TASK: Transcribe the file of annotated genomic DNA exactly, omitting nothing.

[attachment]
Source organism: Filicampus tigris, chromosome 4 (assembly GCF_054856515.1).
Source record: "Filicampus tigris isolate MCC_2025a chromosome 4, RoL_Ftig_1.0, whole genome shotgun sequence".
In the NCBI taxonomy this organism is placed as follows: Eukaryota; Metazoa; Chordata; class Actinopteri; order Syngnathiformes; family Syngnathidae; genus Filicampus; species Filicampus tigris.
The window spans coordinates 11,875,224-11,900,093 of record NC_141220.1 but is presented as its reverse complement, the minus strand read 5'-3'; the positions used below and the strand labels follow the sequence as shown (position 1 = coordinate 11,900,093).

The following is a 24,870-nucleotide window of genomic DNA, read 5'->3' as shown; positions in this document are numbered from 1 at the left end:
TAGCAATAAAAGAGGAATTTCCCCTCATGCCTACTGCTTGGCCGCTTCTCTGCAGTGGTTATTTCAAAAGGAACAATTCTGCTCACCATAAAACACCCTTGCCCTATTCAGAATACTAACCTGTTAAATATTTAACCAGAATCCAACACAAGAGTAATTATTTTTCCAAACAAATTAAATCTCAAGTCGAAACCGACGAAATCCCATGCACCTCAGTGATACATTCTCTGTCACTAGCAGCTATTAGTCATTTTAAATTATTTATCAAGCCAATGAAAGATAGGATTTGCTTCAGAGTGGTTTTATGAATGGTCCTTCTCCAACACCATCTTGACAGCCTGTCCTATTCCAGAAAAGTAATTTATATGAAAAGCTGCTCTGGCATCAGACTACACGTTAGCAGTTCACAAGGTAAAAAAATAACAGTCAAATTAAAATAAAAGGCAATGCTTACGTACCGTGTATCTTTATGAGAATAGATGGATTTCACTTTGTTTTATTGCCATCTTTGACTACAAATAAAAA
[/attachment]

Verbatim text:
Source organism: Filicampus tigris, chromosome 4 (assembly GCF_054856515.1).
Source record: "Filicampus tigris isolate MCC_2025a chromosome 4, RoL_Ftig_1.0, whole genome shotgun sequence".
In the NCBI taxonomy this organism is placed as follows: Eukaryota; Metazoa; Chordata; class Actinopteri; order Syngnathiformes; family Syngnathidae; genus Filicampus; species Filicampus tigris.
The window spans coordinates 11,875,224-11,900,093 of record NC_141220.1 but is presented as its reverse complement, the minus strand read 5'-3'; the positions used below and the strand labels follow the sequence as shown (position 1 = coordinate 11,900,093).

The following is a 24,870-nucleotide window of genomic DNA, read 5'->3' as shown; positions in this document are numbered from 1 at the left end:
TAGCAATAAAAGAGGAATTTCCCCTCATGCCTACTGCTTGGCCGCTTCTCTGCAGTGGTTATTTCAAAAGGAACAATTCTGCTCACCATAAAACACCCTTGCCCTATTCAGAATACTAACCTGTTAAATATTTAACCAGAATCCAACACAAGAGTAATTATTTTTCCAAACAAATTAAATCTCAAGTCGAAACCGACGAAATCCCATGCACCTCAGTGATACATTCTCTGTCACTAGCAGCTATTAGTCATTTTAAATTATTTATCAAGCCAATGAAAGATAGGATTTGCTTCAGAGTGGTTTTATGAATGGTCCTTCTCCAACACCATCTTGACAGCCTGTCCTATTCCAGAAAAGTAATTTATATGAAAAGCTGCTCTGGCATCAGACTACACGTTAGCAGTTCACAAGGTAAAAAAATAACAGTCAAATTAAAATAAAAGGCAATGCTTACGTACCGTGTATCTTTATGAGAATAGATGGATTTCACTTTGTTTTATTGCCATCTTTGACTACAAATAAAAA